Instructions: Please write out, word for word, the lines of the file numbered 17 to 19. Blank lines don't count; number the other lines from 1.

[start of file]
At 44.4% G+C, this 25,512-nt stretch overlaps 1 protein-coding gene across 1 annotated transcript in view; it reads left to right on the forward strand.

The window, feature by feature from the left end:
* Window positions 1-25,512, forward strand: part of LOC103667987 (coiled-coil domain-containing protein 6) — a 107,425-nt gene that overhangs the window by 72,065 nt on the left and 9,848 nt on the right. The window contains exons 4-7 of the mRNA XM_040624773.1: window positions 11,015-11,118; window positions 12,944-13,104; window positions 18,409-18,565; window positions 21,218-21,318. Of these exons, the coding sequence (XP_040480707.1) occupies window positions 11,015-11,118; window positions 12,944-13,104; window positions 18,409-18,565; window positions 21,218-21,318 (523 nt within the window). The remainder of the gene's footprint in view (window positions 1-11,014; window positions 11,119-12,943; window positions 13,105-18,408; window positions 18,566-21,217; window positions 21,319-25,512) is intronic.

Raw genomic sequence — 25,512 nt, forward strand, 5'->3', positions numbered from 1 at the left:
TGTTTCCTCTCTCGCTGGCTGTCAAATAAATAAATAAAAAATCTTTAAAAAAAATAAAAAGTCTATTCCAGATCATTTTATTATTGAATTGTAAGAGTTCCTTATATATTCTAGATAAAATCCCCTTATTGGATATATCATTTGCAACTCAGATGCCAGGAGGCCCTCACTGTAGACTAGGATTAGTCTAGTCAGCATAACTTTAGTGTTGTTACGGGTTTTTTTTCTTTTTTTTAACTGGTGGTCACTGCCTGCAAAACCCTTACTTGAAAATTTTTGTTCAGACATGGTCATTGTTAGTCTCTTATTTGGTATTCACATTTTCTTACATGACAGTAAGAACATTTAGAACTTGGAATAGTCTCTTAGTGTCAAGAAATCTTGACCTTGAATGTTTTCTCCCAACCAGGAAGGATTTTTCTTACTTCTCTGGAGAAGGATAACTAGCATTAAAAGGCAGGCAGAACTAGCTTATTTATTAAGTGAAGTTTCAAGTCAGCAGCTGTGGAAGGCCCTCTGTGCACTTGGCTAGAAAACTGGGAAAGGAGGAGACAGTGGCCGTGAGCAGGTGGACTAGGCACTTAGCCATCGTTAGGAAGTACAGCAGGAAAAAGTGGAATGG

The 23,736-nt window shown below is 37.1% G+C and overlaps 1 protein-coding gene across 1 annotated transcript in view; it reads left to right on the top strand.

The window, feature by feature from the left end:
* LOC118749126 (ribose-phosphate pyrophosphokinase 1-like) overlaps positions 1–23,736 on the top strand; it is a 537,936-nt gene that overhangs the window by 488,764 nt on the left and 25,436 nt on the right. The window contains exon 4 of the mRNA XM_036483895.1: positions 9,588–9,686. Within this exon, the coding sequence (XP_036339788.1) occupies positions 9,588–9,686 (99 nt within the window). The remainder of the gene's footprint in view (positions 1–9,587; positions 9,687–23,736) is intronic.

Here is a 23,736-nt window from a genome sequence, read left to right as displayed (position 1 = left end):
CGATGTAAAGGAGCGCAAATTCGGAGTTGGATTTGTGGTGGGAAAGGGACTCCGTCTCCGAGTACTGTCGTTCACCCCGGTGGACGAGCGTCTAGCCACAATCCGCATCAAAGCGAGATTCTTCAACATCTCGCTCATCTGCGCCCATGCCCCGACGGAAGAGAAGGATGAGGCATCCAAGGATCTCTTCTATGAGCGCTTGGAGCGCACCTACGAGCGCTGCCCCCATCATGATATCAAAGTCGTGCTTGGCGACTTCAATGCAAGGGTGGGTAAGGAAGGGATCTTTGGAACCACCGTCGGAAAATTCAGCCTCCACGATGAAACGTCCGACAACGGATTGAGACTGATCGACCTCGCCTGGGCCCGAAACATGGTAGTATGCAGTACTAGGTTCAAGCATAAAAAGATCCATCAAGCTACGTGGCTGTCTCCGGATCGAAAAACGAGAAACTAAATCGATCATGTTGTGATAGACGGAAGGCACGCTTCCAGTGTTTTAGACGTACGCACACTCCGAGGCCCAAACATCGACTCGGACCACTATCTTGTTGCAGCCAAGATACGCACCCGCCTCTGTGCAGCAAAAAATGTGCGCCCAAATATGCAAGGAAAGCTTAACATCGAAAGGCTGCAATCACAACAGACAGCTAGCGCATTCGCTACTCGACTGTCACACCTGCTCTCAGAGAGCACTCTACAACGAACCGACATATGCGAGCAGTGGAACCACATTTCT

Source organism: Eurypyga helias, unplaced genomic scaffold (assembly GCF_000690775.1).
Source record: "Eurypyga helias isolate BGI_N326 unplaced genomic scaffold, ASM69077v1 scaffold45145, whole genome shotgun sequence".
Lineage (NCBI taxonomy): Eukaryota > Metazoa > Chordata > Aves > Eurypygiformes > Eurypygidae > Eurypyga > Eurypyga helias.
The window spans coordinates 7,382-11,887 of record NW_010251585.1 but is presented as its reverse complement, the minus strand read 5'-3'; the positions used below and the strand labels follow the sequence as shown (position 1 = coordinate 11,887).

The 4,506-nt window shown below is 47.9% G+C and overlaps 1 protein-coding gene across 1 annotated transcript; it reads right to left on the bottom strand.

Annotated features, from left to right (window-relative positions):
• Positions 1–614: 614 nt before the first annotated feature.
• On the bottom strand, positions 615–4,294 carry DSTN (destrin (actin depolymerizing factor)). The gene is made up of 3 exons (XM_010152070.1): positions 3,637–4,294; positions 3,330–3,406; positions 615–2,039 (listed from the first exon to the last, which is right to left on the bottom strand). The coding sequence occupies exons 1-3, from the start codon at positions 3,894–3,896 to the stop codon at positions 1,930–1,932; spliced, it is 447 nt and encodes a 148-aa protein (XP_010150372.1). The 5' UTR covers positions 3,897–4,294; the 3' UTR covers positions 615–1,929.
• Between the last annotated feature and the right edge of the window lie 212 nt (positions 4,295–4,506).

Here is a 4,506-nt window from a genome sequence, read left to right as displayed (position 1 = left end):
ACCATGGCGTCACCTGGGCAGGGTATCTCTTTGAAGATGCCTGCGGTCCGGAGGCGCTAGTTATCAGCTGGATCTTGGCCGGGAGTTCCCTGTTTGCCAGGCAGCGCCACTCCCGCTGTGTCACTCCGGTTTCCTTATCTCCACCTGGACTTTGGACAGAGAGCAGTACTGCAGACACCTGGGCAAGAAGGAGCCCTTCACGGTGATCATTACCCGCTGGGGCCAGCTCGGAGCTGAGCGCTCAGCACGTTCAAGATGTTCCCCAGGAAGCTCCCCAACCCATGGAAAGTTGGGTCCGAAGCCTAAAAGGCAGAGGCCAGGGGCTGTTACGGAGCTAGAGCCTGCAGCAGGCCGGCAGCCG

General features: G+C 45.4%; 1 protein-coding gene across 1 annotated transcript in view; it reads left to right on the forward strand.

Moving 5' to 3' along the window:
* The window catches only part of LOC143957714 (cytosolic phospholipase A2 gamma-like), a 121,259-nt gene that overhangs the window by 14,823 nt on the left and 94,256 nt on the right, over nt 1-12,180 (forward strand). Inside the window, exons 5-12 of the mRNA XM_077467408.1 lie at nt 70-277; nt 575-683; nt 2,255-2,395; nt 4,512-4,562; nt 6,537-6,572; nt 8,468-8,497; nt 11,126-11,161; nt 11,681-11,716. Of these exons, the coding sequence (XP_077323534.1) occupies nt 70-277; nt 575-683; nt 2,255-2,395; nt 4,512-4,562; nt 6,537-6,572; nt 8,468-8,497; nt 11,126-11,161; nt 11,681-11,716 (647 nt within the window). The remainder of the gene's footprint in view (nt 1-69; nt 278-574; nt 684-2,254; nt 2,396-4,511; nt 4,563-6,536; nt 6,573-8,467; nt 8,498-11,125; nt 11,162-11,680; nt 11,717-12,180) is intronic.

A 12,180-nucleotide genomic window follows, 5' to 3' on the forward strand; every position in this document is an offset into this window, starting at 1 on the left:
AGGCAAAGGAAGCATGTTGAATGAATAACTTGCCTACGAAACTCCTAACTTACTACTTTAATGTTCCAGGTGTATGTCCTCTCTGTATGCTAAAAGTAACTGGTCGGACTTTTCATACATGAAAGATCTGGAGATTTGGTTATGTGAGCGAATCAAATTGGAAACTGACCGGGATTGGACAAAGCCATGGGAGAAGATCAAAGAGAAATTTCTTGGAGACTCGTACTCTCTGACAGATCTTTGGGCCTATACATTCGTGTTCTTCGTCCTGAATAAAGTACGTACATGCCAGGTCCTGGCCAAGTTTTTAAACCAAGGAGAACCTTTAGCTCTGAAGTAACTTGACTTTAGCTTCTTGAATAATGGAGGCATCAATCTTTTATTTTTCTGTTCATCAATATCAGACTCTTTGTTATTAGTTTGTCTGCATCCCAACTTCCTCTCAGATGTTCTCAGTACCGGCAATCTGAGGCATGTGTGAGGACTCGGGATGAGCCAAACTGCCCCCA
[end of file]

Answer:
• Positions 1–614: 614 nt before the first annotated feature.
• On the bottom strand, positions 615–4,294 carry DSTN (destrin (actin depolymerizing factor)). The gene is made up of 3 exons (XM_010152070.1): positions 3,637–4,294; positions 3,330–3,406; positions 615–2,039 (listed from the first exon to the last, which is right to left on the bottom strand). The coding sequence occupies exons 1-3, from the start codon at positions 3,894–3,896 to the stop codon at positions 1,930–1,932; spliced, it is 447 nt and encodes a 148-aa protein (XP_010150372.1). The 5' UTR covers positions 3,897–4,294; the 3' UTR covers positions 615–1,929.
• Between the last annotated feature and the right edge of the window lie 212 nt (positions 4,295–4,506).